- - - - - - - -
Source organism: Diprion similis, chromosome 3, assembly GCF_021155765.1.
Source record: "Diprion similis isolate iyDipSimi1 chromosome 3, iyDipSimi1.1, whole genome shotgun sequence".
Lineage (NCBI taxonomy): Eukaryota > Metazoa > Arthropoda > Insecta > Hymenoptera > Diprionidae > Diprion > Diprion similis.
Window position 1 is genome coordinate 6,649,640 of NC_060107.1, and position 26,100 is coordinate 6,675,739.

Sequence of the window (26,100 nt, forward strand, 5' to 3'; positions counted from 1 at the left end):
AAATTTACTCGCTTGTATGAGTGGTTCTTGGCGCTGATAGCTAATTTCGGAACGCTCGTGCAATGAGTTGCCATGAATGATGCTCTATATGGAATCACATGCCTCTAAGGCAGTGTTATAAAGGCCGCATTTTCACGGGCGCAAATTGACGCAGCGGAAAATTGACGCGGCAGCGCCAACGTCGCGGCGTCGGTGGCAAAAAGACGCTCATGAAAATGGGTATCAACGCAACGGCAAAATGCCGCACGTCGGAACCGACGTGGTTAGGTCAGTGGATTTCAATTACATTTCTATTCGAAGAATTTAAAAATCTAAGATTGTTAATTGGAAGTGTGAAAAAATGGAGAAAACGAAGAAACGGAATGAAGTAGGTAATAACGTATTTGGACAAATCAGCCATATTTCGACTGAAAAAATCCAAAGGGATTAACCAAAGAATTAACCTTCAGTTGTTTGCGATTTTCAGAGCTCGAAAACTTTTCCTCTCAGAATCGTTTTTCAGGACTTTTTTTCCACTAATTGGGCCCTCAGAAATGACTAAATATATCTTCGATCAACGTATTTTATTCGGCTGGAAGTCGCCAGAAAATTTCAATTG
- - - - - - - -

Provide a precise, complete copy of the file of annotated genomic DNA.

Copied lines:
Source organism: Diprion similis, chromosome 3, assembly GCF_021155765.1.
Source record: "Diprion similis isolate iyDipSimi1 chromosome 3, iyDipSimi1.1, whole genome shotgun sequence".
Lineage (NCBI taxonomy): Eukaryota > Metazoa > Arthropoda > Insecta > Hymenoptera > Diprionidae > Diprion > Diprion similis.
Window position 1 is genome coordinate 6,649,640 of NC_060107.1, and position 26,100 is coordinate 6,675,739.

Sequence of the window (26,100 nt, forward strand, 5' to 3'; positions counted from 1 at the left end):
AAATTTACTCGCTTGTATGAGTGGTTCTTGGCGCTGATAGCTAATTTCGGAACGCTCGTGCAATGAGTTGCCATGAATGATGCTCTATATGGAATCACATGCCTCTAAGGCAGTGTTATAAAGGCCGCATTTTCACGGGCGCAAATTGACGCAGCGGAAAATTGACGCGGCAGCGCCAACGTCGCGGCGTCGGTGGCAAAAAGACGCTCATGAAAATGGGTATCAACGCAACGGCAAAATGCCGCACGTCGGAACCGACGTGGTTAGGTCAGTGGATTTCAATTACATTTCTATTCGAAGAATTTAAAAATCTAAGATTGTTAATTGGAAGTGTGAAAAAATGGAGAAAACGAAGAAACGGAATGAAGTAGGTAATAACGTATTTGGACAAATCAGCCATATTTCGACTGAAAAAATCCAAAGGGATTAACCAAAGAATTAACCTTCAGTTGTTTGCGATTTTCAGAGCTCGAAAACTTTTCCTCTCAGAATCGTTTTTCAGGACTTTTTTTCCACTAATTGGGCCCTCAGAAATGACTAAATATATCTTCGATCAACGTATTTTATTCGGCTGGAAGTCGCCAGAAAATTTCAATTG